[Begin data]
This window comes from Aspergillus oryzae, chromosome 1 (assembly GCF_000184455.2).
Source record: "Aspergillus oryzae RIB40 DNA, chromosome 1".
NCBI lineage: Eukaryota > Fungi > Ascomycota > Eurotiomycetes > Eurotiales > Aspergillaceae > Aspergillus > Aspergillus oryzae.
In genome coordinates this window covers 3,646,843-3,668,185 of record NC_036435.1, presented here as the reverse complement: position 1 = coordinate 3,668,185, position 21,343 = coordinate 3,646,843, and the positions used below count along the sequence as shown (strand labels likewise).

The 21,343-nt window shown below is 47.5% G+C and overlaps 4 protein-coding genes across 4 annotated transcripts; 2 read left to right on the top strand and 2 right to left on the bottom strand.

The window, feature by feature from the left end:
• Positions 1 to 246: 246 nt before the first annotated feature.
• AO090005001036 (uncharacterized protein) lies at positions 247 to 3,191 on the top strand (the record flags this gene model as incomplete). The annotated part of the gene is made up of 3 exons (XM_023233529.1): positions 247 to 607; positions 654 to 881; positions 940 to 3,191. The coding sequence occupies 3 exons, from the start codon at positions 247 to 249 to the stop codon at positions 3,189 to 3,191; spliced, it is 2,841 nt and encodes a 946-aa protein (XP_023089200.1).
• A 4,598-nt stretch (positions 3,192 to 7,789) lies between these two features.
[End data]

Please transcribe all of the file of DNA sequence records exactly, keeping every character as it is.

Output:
This window comes from Aspergillus oryzae, chromosome 1 (assembly GCF_000184455.2).
Source record: "Aspergillus oryzae RIB40 DNA, chromosome 1".
NCBI lineage: Eukaryota > Fungi > Ascomycota > Eurotiomycetes > Eurotiales > Aspergillaceae > Aspergillus > Aspergillus oryzae.
In genome coordinates this window covers 3,646,843-3,668,185 of record NC_036435.1, presented here as the reverse complement: position 1 = coordinate 3,668,185, position 21,343 = coordinate 3,646,843, and the positions used below count along the sequence as shown (strand labels likewise).

The 21,343-nt window shown below is 47.5% G+C and overlaps 4 protein-coding genes across 4 annotated transcripts; 2 read left to right on the top strand and 2 right to left on the bottom strand.

The window, feature by feature from the left end:
• Positions 1 to 246: 246 nt before the first annotated feature.
• AO090005001036 (uncharacterized protein) lies at positions 247 to 3,191 on the top strand (the record flags this gene model as incomplete). The annotated part of the gene is made up of 3 exons (XM_023233529.1): positions 247 to 607; positions 654 to 881; positions 940 to 3,191. The coding sequence occupies 3 exons, from the start codon at positions 247 to 249 to the stop codon at positions 3,189 to 3,191; spliced, it is 2,841 nt and encodes a 946-aa protein (XP_023089200.1).
• A 4,598-nt stretch (positions 3,192 to 7,789) lies between these two features.